Countries trying to boost economic growth are privatising land and other resources, uprooting rural and indigenous communities
BANGKOK, July 14 (Thomson Reuters Foundation) - A push to privatise land and other resources in countries from Ukraine to Papua New Guinea is hurting indigenous people and the rural poor, while increasing the risks linked to climate change, researchers at a U.S.-based think tank said on Tuesday.
From a rise in deforestation in the Amazon rainforest, a push for land titles in Sri Lanka, to the end of a ban on the sale of farmland in Ukraine, there has been an "unprecedented wave" of privatisation worldwide since 2018, a report published by the Oakland Institute said.
As countries bolster economies battered by the coronavirus pandemic, more resources may be privatised, hurting rural communities who often do not have formal titles, it said.
"The fact that most land, especially in the Global South, is public land or land held under customary tenure systems, is seen as an obstacle to economic growth," said Frederic Mousseau, policy director at the Oakland Institute and lead author.
"This push to privatise land threatens people and the planet at a time when we need urgent action to curb carbon emissions and protect livelihoods," he said.
Globally, indigenous and local communities own more than half of all land under customary rights, but only have secure legal rights to 10%, according to Washington D.C.-based advocacy group Rights and Resources Initiative.
In Papua New Guinea, where nearly all land is under customary tenure of indigenous people, the government is opening up millions of hectares for palm oil, mining and timber operations, Mousseau noted.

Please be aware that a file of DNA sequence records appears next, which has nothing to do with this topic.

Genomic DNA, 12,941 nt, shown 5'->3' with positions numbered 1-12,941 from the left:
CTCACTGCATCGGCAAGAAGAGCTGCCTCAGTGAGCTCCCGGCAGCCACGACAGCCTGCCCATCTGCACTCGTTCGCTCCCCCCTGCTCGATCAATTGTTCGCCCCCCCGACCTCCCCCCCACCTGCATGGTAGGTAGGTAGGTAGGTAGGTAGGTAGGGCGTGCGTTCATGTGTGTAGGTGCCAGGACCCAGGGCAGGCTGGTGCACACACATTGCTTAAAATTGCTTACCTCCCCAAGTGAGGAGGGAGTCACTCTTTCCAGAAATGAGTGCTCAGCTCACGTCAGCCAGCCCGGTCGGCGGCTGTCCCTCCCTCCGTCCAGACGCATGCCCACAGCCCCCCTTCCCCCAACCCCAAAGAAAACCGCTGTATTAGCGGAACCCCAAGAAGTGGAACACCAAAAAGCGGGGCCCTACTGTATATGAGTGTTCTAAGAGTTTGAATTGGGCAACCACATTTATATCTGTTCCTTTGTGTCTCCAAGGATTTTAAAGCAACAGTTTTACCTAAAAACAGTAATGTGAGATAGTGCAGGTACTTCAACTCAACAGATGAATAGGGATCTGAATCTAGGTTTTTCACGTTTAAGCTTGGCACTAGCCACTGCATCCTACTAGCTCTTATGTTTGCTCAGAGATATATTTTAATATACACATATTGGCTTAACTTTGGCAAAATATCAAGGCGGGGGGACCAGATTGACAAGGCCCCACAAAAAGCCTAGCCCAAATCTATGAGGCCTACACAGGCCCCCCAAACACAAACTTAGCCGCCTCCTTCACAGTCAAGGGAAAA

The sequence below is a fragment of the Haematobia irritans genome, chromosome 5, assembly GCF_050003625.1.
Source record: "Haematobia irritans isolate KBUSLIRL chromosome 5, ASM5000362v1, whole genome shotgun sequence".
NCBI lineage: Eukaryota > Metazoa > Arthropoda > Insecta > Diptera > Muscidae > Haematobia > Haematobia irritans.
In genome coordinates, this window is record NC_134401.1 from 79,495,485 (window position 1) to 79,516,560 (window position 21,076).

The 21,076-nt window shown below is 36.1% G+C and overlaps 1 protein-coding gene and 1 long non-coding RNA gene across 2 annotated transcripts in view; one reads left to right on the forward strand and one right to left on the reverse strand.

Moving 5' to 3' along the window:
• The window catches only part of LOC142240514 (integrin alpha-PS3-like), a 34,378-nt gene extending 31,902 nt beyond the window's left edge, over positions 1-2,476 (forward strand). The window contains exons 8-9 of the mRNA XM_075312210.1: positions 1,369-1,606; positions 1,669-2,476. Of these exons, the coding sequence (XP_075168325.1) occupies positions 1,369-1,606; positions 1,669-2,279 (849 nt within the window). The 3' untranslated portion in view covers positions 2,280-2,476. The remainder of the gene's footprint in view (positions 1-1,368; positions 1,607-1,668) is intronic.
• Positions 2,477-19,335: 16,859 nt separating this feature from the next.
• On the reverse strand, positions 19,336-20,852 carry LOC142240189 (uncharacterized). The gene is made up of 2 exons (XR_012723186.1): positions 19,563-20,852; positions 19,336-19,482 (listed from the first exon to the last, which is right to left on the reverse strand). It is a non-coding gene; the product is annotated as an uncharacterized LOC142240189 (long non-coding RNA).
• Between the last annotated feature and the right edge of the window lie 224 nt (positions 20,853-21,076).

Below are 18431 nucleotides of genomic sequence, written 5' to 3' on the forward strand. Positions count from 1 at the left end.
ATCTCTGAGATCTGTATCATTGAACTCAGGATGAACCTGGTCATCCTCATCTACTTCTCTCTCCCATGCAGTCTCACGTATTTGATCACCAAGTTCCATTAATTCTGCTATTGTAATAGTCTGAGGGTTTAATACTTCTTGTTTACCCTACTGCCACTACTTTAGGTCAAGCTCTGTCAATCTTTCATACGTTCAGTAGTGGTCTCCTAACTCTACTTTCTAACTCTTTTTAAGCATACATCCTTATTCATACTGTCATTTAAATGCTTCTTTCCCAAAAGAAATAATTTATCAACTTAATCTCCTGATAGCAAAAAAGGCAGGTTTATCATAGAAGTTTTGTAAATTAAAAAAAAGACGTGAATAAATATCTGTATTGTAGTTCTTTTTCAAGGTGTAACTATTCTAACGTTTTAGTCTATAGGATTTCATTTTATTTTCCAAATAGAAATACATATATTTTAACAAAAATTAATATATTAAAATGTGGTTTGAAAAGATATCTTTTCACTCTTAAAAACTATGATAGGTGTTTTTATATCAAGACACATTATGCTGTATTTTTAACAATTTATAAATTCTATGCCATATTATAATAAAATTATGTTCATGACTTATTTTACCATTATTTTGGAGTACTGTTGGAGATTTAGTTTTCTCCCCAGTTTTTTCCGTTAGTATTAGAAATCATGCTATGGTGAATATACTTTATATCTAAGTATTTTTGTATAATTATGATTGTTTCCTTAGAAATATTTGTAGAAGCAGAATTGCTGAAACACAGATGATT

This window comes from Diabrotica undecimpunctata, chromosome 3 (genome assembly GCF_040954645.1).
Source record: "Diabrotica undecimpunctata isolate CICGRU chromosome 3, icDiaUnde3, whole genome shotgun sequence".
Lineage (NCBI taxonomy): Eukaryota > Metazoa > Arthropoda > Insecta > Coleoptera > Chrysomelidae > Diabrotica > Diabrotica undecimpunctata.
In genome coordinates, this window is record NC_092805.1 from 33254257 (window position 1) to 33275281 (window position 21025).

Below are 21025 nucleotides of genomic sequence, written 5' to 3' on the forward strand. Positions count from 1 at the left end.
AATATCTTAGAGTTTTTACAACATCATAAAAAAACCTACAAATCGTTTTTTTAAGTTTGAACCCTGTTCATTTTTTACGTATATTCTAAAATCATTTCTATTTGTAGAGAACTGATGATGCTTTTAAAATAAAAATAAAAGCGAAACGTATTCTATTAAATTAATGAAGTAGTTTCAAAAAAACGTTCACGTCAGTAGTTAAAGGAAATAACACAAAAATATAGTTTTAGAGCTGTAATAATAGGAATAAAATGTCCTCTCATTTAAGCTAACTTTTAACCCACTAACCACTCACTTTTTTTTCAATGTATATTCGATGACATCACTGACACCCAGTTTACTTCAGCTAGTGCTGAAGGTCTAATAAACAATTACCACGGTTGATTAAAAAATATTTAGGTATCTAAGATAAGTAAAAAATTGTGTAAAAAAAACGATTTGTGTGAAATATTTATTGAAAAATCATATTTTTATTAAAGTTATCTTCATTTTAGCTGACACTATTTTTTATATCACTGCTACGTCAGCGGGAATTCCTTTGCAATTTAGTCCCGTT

In Brazil, deforestation has accelerated under President Jair Bolsonaro, with government data showing that it increased by more than a third from August 2018 to July 2019 from the same period a year earlier.
While Ukraine in March ended a near two-decade moratorium on the sale of land in order to qualify for an $8 billion loan package from the International Monetary Fund.
More such actions are likely as governments try to boost recoveries from the pandemic, Mousseau said, which could lead to evictions of rural communities and environmental degradation.
"Governments around the world are under pressure to conduct 'pro-business' reforms so they can be eligible for financial relief," he told the Thomson Reuters Foundation.
"Indigenous communities are effective stewards of natural resources. Rather than erase local governance, governments must instead build systems that incorporate a diversity of ownership and tenure systems," he said.
Conflicts over land have flared during the coronavirus pandemic, with lockdowns exacerbating issues such as weak tenure rights and poor forest governance.
But it is possible to protect the rights of rural and indigenous communities over land and other resources while boosting economic growth, said Michael Taylor, director of the International Land Coalition, a global network.
"Instead of privatising customary land, it means supporting diverse economic opportunities," he said. "Such an approach is more complex, takes longer, and may not immediately yield tax dollars for the government."
"However, it is likely to be more sustainable, more equitable, more climate-friendly, and more resilient to future shocks," he added.